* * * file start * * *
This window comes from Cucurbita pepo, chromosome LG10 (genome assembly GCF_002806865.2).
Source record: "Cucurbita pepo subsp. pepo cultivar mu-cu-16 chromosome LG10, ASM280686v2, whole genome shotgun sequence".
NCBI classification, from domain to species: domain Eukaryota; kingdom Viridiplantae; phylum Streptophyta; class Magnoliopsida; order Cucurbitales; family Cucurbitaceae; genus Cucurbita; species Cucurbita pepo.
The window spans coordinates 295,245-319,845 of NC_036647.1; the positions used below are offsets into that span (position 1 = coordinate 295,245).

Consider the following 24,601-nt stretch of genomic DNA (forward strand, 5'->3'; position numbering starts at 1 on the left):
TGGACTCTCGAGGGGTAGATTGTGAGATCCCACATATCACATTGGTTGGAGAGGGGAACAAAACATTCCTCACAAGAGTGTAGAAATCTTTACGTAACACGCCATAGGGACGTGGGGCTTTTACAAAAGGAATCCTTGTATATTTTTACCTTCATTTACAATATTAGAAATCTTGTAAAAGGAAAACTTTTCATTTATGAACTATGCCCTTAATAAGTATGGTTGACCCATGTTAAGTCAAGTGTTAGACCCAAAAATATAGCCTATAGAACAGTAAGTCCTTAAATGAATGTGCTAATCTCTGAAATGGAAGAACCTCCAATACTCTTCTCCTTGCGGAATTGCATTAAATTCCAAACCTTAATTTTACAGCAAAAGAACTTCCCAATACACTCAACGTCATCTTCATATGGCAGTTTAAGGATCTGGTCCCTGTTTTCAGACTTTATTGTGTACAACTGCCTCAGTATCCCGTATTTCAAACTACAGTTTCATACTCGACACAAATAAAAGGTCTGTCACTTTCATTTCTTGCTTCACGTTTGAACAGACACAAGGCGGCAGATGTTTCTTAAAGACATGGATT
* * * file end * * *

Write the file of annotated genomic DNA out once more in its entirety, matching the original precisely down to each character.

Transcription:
This window comes from Cucurbita pepo, chromosome LG10 (genome assembly GCF_002806865.2).
Source record: "Cucurbita pepo subsp. pepo cultivar mu-cu-16 chromosome LG10, ASM280686v2, whole genome shotgun sequence".
NCBI classification, from domain to species: domain Eukaryota; kingdom Viridiplantae; phylum Streptophyta; class Magnoliopsida; order Cucurbitales; family Cucurbitaceae; genus Cucurbita; species Cucurbita pepo.
The window spans coordinates 295,245-319,845 of NC_036647.1; the positions used below are offsets into that span (position 1 = coordinate 295,245).

Consider the following 24,601-nt stretch of genomic DNA (forward strand, 5'->3'; position numbering starts at 1 on the left):
TGGACTCTCGAGGGGTAGATTGTGAGATCCCACATATCACATTGGTTGGAGAGGGGAACAAAACATTCCTCACAAGAGTGTAGAAATCTTTACGTAACACGCCATAGGGACGTGGGGCTTTTACAAAAGGAATCCTTGTATATTTTTACCTTCATTTACAATATTAGAAATCTTGTAAAAGGAAAACTTTTCATTTATGAACTATGCCCTTAATAAGTATGGTTGACCCATGTTAAGTCAAGTGTTAGACCCAAAAATATAGCCTATAGAACAGTAAGTCCTTAAATGAATGTGCTAATCTCTGAAATGGAAGAACCTCCAATACTCTTCTCCTTGCGGAATTGCATTAAATTCCAAACCTTAATTTTACAGCAAAAGAACTTCCCAATACACTCAACGTCATCTTCATATGGCAGTTTAAGGATCTGGTCCCTGTTTTCAGACTTTATTGTGTACAACTGCCTCAGTATCCCGTATTTCAAACTACAGTTTCATACTCGACACAAATAAAAGGTCTGTCACTTTCATTTCTTGCTTCACGTTTGAACAGACACAAGGCGGCAGATGTTTCTTAAAGACATGGATT